Garry Wills would be harder pressed to find ecumenical common ground with his own church than with those who have no church atall.

  4. My exposure to Wills’s broader oeuvre is limited, but, as an early Americanist, I am most familiar with his “Inventing America” as well as various NYRB pieces. So, for whatever it’s worth, I have always thought of him as an intellectual/cultural historian (and I use that conflation because, to me at least, the most immediate and broadly useful intellectual history is simultaneously cultural history as well).

    • Michael: I’m sort of surprised at the consensus here—most everyone commenting sees him as an intellectual/cultural historian. Very interesting, especially given his extensive work on Catholicism. – TL

  5. He’s a devout Catholic who’s written one of the most compelling defenses of abortion I’ve read.

    Perhaps, but more in the way that Mel Gibson may be called “Catholic.” Phillip Jenkins a former Catholic himself):

    “Wills would certainly describe himself as a Catholic, but as with [James] Carroll [who views anti-Semitism as inherent to Catholicism] and [John] Cornwell [famous for attacking Pius XII as “Hitler’s Pope”], his attacks on the Church are so basic as to raise questions about just what this term means. . . . He calls for an end to the priesthood in anything like the sense in which it has been known for many centuries, as what he calls “magicians of the Eucharistic transformation.” In his ideal Church, women should be ordained, priestly celibacy would be abolished, papal supremacy would end, and no more would the Church make Mary “an empress.”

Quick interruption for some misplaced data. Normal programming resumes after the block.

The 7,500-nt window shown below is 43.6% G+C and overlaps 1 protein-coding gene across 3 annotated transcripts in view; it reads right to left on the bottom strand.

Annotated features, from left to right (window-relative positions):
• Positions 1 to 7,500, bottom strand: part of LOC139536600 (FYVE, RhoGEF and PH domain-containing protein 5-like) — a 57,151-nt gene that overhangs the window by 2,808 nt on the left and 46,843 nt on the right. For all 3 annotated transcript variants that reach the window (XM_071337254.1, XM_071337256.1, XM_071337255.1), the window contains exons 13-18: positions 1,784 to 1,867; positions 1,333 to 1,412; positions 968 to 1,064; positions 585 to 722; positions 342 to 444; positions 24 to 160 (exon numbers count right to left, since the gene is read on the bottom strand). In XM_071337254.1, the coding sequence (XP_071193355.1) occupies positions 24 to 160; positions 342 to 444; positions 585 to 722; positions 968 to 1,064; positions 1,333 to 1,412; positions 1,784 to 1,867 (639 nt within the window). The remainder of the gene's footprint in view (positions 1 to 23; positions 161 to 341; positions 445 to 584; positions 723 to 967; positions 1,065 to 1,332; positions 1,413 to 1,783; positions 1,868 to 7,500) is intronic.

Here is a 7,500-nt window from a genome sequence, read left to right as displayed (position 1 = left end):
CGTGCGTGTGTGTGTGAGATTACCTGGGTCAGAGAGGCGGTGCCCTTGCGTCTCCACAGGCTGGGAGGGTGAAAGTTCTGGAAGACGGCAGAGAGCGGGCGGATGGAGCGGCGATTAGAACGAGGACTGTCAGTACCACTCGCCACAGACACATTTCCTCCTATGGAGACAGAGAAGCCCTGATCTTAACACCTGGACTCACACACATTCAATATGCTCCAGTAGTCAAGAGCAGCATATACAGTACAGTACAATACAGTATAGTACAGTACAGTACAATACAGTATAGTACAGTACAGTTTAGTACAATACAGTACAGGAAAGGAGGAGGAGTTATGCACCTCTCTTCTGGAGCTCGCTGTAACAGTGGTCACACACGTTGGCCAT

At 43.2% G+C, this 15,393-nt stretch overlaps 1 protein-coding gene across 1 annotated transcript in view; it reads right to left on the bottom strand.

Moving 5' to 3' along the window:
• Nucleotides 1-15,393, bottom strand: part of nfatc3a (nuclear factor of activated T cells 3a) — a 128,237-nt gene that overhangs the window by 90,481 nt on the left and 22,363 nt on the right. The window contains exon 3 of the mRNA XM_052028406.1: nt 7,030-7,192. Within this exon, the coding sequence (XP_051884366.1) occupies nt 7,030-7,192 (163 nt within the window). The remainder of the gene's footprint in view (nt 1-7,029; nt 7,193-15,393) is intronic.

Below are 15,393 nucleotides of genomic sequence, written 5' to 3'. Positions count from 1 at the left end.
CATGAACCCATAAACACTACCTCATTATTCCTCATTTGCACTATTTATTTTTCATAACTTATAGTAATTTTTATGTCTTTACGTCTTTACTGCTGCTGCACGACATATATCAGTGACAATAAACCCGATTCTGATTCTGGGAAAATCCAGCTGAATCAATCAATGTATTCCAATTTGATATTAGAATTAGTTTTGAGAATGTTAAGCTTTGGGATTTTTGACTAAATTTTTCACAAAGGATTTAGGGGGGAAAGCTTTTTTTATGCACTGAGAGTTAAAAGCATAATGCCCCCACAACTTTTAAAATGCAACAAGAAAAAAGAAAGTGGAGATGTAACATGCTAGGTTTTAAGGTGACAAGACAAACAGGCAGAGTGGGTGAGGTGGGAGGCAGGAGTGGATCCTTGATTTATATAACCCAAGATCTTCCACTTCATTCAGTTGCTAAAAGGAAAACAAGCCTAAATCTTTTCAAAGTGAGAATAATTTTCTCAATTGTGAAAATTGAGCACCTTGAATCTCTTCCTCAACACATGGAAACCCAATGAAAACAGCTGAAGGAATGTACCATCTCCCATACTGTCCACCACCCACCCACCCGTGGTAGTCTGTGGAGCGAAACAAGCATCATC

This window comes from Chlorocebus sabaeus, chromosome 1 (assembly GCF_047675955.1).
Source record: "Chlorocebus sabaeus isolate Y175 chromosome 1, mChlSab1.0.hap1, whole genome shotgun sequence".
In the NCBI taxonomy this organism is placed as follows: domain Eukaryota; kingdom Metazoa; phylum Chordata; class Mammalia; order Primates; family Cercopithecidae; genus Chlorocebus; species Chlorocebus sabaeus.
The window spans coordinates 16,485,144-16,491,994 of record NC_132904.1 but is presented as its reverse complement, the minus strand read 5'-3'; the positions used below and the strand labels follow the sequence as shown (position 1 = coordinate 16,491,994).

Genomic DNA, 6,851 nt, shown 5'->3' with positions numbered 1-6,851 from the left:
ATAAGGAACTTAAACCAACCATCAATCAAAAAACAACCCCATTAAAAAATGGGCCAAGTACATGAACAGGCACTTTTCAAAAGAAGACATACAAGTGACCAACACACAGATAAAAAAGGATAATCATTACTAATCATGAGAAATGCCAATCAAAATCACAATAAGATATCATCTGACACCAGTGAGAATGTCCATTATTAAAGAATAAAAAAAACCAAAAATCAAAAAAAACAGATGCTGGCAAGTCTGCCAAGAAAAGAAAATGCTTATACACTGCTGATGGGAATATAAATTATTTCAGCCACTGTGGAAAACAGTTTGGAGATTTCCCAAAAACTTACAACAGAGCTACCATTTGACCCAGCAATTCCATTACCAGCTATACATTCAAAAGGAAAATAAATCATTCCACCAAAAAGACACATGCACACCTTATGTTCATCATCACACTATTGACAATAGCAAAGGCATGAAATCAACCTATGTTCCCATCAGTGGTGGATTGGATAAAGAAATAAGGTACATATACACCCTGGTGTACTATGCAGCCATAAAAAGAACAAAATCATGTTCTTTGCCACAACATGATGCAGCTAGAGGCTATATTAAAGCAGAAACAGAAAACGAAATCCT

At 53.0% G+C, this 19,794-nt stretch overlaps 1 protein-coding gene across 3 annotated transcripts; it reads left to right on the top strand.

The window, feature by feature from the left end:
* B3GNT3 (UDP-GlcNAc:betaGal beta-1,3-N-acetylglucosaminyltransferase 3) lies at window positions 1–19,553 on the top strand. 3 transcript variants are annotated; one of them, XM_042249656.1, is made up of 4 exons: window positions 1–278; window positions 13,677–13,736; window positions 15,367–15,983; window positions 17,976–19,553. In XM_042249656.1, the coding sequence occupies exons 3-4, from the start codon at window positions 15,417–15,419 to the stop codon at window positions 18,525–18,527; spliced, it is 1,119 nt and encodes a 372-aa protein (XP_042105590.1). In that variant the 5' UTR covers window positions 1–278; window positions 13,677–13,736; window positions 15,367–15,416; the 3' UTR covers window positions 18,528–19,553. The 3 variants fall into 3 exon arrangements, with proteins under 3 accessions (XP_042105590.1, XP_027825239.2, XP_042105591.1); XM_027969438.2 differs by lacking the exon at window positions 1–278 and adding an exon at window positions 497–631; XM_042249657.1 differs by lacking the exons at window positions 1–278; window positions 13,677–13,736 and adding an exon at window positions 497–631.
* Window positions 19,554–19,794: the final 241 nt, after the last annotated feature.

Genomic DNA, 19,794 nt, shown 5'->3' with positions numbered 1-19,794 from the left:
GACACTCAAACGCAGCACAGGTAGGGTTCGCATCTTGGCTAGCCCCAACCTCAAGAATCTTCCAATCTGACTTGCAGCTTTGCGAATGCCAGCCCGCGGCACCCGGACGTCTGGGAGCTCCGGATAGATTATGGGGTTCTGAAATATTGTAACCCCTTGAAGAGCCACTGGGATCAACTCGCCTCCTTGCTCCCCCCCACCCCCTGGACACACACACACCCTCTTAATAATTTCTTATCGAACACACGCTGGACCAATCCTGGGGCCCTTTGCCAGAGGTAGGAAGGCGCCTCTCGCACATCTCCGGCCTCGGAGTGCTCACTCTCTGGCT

Anti-Catholicism, p. 202.

    Jenkins quotes Robert P. Lockwood’s catalogue of Wills’ rejection of Catholicism as including rejection of:

    1. “the teaching authority of the Church if exercised without lay involvement and agreement”;